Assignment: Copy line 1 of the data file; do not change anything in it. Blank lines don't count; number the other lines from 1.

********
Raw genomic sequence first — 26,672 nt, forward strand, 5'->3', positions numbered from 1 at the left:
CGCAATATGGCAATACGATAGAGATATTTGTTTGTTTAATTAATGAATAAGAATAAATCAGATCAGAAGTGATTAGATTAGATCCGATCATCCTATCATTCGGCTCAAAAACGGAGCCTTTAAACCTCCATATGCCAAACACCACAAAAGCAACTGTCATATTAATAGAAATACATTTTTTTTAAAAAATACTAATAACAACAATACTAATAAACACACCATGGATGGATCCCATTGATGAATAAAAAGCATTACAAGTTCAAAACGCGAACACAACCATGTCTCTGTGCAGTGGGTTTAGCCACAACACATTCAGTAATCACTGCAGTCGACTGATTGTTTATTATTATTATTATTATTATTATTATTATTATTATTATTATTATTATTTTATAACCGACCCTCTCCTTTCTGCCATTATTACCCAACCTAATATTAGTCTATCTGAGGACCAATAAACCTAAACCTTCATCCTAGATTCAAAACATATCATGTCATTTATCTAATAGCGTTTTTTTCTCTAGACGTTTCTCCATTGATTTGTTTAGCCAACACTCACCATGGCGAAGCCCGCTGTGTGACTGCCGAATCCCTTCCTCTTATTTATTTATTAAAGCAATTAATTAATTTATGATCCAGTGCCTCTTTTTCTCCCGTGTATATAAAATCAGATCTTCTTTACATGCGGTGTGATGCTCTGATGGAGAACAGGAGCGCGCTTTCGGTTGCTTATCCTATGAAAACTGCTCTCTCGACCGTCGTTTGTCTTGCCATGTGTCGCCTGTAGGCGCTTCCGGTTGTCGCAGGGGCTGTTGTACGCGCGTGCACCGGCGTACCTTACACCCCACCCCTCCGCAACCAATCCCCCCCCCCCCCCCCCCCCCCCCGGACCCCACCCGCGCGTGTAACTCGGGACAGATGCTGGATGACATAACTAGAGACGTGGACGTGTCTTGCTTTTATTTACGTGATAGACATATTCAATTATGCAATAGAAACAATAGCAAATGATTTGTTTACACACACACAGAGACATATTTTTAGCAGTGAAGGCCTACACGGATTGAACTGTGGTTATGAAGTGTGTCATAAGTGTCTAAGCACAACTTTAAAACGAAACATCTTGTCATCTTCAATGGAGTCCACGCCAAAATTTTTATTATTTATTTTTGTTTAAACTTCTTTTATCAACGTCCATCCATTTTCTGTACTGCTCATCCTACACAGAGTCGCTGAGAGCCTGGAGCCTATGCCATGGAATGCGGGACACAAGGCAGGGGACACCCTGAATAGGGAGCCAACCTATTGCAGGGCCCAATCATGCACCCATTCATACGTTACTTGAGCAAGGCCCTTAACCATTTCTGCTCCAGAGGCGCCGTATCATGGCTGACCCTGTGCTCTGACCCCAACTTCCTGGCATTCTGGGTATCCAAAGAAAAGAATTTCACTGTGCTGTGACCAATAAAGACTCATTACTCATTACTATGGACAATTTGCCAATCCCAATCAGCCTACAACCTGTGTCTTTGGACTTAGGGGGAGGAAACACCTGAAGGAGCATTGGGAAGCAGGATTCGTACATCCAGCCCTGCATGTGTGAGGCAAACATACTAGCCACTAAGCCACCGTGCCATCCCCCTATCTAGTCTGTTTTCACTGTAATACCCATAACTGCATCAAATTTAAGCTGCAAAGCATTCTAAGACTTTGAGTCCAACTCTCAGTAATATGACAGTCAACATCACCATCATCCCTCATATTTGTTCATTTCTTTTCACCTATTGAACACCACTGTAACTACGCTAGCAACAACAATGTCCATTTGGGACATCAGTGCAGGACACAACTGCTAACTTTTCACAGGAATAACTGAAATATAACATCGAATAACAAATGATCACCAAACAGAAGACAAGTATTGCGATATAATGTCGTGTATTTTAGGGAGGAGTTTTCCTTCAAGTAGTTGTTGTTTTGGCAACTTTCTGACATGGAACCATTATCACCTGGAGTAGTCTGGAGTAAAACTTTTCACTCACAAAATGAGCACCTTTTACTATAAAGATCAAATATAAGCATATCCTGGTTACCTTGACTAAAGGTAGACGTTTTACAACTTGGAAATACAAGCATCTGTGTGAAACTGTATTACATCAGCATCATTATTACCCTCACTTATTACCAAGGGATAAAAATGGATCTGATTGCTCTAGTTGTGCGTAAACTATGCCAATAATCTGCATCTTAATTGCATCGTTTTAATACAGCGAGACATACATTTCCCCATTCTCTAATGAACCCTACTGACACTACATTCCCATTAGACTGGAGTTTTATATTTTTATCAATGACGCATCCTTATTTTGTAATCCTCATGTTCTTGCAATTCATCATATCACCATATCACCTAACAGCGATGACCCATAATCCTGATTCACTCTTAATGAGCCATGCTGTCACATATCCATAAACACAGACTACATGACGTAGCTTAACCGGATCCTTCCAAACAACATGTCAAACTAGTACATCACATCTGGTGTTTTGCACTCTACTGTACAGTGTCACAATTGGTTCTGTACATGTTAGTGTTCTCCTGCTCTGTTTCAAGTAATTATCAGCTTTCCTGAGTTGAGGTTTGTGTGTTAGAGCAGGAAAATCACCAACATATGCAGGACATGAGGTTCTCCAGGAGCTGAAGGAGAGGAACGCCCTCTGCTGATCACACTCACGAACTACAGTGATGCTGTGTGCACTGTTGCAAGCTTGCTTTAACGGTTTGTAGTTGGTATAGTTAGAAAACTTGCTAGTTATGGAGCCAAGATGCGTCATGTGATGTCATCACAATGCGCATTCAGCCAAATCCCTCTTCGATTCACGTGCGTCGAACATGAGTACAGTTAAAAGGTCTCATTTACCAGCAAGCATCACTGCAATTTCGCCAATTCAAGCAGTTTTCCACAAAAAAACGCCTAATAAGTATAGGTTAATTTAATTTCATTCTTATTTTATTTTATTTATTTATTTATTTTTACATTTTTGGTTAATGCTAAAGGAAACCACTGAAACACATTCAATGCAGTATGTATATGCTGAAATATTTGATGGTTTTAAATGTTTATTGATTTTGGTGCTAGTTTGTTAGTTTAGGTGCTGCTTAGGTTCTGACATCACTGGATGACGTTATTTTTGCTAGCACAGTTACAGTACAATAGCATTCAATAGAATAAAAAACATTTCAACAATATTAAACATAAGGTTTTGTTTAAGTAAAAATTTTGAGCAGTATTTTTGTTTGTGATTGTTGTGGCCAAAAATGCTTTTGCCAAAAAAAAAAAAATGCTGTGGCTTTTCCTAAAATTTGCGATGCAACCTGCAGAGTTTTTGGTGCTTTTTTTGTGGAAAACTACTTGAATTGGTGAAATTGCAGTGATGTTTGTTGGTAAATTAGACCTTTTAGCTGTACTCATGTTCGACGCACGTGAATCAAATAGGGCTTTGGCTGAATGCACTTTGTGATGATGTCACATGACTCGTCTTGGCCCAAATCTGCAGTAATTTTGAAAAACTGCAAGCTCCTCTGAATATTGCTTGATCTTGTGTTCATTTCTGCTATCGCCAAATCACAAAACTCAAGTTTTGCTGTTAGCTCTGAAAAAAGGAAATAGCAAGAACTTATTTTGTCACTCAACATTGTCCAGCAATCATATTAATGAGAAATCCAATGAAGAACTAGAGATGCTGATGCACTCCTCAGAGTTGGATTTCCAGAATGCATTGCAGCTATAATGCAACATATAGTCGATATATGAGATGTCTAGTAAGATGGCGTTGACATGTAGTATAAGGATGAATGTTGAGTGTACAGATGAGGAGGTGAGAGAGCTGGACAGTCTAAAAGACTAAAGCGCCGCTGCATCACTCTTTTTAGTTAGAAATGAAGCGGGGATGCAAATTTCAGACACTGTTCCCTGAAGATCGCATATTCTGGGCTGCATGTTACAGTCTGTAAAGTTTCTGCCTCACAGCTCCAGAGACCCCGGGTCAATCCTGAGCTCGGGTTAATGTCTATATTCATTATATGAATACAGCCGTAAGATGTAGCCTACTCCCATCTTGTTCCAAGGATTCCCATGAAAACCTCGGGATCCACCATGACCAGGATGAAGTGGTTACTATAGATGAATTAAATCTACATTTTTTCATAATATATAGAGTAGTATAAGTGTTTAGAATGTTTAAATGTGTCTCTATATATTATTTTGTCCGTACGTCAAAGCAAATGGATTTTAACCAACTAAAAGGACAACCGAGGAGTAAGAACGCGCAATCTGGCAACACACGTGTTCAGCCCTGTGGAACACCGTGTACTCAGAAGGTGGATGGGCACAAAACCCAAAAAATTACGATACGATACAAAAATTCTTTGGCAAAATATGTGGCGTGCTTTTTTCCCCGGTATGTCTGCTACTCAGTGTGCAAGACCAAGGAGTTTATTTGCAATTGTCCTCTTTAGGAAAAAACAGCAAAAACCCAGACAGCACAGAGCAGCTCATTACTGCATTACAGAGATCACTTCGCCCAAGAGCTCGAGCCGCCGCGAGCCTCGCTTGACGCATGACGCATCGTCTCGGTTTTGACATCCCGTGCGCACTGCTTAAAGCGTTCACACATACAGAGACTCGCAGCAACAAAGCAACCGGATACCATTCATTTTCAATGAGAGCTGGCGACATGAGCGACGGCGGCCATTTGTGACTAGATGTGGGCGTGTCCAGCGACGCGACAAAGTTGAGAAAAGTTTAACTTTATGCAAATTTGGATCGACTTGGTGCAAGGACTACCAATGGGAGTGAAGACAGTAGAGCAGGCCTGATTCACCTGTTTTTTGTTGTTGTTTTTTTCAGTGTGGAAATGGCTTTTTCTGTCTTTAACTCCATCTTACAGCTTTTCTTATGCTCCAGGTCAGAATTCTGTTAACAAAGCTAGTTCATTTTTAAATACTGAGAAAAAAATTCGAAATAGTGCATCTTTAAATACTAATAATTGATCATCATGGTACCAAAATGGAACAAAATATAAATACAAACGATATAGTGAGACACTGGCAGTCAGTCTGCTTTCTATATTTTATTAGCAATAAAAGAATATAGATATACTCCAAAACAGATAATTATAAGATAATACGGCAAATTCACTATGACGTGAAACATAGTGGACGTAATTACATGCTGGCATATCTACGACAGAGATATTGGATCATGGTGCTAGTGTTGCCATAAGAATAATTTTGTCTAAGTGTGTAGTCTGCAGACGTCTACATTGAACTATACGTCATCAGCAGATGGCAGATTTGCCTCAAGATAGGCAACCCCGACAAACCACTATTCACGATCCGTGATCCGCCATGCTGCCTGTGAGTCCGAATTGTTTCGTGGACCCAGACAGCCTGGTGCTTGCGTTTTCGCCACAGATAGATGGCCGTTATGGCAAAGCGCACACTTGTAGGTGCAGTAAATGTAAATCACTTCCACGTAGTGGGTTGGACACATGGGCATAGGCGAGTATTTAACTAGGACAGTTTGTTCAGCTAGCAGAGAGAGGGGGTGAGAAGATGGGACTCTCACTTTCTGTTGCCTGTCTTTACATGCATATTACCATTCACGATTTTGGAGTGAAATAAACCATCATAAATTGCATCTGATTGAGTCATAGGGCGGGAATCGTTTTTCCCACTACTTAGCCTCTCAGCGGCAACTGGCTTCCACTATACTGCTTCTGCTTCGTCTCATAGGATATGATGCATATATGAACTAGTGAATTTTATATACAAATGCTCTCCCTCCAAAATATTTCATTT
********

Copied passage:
Raw genomic sequence first — 26,672 nt, forward strand, 5'->3', positions numbered from 1 at the left: